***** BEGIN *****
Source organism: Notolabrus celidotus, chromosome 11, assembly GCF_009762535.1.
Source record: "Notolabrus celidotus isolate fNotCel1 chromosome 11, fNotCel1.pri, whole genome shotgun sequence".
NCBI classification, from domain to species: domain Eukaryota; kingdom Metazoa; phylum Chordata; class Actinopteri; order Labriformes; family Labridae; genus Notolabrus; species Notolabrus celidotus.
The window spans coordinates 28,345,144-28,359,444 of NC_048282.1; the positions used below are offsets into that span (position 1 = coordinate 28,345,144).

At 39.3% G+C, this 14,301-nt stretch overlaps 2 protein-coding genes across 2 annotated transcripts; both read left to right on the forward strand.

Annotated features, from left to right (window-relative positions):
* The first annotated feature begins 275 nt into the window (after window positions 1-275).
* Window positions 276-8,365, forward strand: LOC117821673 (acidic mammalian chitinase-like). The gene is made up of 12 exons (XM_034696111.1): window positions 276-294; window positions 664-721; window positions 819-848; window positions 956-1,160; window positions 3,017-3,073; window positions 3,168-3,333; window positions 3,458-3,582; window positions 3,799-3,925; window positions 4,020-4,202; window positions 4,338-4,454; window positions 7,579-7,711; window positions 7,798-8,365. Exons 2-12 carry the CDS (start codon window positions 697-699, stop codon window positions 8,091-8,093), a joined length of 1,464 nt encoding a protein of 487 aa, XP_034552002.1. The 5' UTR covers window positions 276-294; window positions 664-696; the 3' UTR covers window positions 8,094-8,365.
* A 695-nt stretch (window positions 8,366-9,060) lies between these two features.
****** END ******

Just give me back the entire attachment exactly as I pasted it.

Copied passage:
Source organism: Notolabrus celidotus, chromosome 11, assembly GCF_009762535.1.
Source record: "Notolabrus celidotus isolate fNotCel1 chromosome 11, fNotCel1.pri, whole genome shotgun sequence".
NCBI classification, from domain to species: domain Eukaryota; kingdom Metazoa; phylum Chordata; class Actinopteri; order Labriformes; family Labridae; genus Notolabrus; species Notolabrus celidotus.
The window spans coordinates 28,345,144-28,359,444 of NC_048282.1; the positions used below are offsets into that span (position 1 = coordinate 28,345,144).

At 39.3% G+C, this 14,301-nt stretch overlaps 2 protein-coding genes across 2 annotated transcripts; both read left to right on the forward strand.

Annotated features, from left to right (window-relative positions):
* The first annotated feature begins 275 nt into the window (after window positions 1-275).
* Window positions 276-8,365, forward strand: LOC117821673 (acidic mammalian chitinase-like). The gene is made up of 12 exons (XM_034696111.1): window positions 276-294; window positions 664-721; window positions 819-848; window positions 956-1,160; window positions 3,017-3,073; window positions 3,168-3,333; window positions 3,458-3,582; window positions 3,799-3,925; window positions 4,020-4,202; window positions 4,338-4,454; window positions 7,579-7,711; window positions 7,798-8,365. Exons 2-12 carry the CDS (start codon window positions 697-699, stop codon window positions 8,091-8,093), a joined length of 1,464 nt encoding a protein of 487 aa, XP_034552002.1. The 5' UTR covers window positions 276-294; window positions 664-696; the 3' UTR covers window positions 8,094-8,365.
* A 695-nt stretch (window positions 8,366-9,060) lies between these two features.